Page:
Luckily for Stenhouse, that kind of action is encouraged at Bristol Motor Speedway for the Bass Pro Shops NRA Night Race. The driver of the No. 17 Roush Fenway Ford has found something out — to be successful at the "World's Fastest Half-Mile," one has to be aggressive.
Bristol has been one of the best tracks for the 30-year-old driver from Olive Branch, Mississippi. He has two second-place, four top-five and six top-10 finishes in 11 starts around the .533-mile concrete oval.
"I always look forward to Bristol because it's a track we've been so close to winning at, but we've never got to finish it off," Stenhouse said during a visit at Tennessee Highway Patrol headquarters. "We finished fourth in the spring and was battling for the win at the last restart. It's a track where we could win and get in the playoffs."
That fourth-place finish in the Food City 500 is his best finish through 20 races this season. That aggressive attitude was a key to his great run in the spring according to Stenhouse, an accomplished open-wheel driver and a two-time champion in the NASCAR Xfinity Series.
"Bristol, there are a lot of things that come into play," he said. "The last time, we had good pit stops and you have to be aggressive with your race car. Your spotter has to let you know when you're clear because you're so close. We bump each other and move each other out of the way."
Stenhouse's trip to Nashville included a visit to the new Top Golf facility. Golf is his passion outside of racing. He plays in a league with other NASCAR drivers and has played in a celebrity Pro-Am at Lake Tahoe. It was a relaxing day after he had been the center of controversy just a couple of weeks earlier.
He was surprised at the negative reaction of fans, considering one of the wrecks took out NASCAR's top villain, Kyle Busch.
"Kyle has a lot more fans than I thought," he said. "You hear a lot of boos when he's introduced, but he has a lot of passionate fans on social media. That's cool. That's what this sport is about, how passionate our fans are. I left everything out there at Daytona. We raced hard, raced aggressive, won a couple of stages and came up short of winning the race. But that's what we had to do."
Both of Stenhouse's two career Monster Energy Cup Series victories came on the restrictor-plate tracks of Daytona and Talladega. With the Roush organization struggling on the other tracks on the circuit, he saw it as a chance to win the race and qualify for NASCAR's 10-race playoff.
"Unfortunately, we're in the position with our team where we needed a win — but we also have to gain points," said Stenhouse, currently 16th in the standings, 28 points behind Alex Bowman for the final playoff spot. "The other part of it is Daytona and Talladega are our tracks to do that. We want to compete and win races at every track, but realistically that's not where we're at as an organization. Being aggressive at Daytona and Talladega the last few years have helped me get good finishes.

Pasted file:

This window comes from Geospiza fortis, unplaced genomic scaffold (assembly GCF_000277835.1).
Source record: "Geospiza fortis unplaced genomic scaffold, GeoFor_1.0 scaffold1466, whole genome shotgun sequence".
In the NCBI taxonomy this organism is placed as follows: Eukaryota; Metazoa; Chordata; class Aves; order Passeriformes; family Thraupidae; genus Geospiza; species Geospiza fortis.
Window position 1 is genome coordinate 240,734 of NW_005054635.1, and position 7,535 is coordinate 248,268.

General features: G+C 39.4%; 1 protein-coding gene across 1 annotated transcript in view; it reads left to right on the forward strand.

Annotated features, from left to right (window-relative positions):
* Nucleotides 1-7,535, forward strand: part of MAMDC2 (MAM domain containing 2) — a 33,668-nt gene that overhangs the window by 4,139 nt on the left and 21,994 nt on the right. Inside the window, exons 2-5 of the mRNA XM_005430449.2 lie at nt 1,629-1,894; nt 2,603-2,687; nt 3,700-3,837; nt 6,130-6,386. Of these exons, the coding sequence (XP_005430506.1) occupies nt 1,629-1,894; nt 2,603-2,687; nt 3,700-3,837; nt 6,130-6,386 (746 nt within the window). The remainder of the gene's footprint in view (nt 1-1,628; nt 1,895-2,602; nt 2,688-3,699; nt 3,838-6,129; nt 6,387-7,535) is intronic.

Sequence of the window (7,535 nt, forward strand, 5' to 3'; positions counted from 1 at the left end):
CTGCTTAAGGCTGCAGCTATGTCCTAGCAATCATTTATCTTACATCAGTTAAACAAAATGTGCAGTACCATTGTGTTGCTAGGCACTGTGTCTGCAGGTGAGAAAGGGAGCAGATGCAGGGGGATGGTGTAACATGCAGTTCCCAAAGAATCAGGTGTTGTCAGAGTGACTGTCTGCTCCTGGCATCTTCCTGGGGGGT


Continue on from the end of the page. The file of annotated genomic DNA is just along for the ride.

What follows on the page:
"I definitely caused the wreck with Kyle, but I felt like a few of us had a part in the first wreck that took out everybody. But that's part of it."
ROUSH STRUGGLES AND BRISTOL HOPE
Roush Fenway Racing made the announcement back in April that former NASCAR champion Matt Kenseth would be sharing the ride of the No. 6 Ford with Trevor Bayne for the rest of the season. While Stenhouse has been a longtime friend of Bayne, he has enjoyed the different perspective that Kenseth, who drove for Joe Gibbs Racing last season, has brought to the table.
"Matt coming over has been nice," Stenhouse said. "Coming from a different organization, he told me how those race cars drove and how they drive different compared to ours. The things I've been asking for in the race cars are the things he said those (Gibbs) cars would do. We have to focus on getting our cars to turn and building a better quality car than what we had in the spring to have a shot at competing for the win."
Bristol is a track that gives him hope. It reminds Stenhouse of racing at a weekly track on a Saturday night, but on a much, much larger scale. With so many famous finishes at Bristol, he also wants his own Bristol moment. Most of all, he feels it's a place where the driver can make a bigger difference than at most tracks.
"Bristol, the way the track is, you can take an underperforming car and really put it on your back and run up to the front," he said. "You've seen some underfunded teams and lower-budgeted cars run well and get good finishes at Bristol."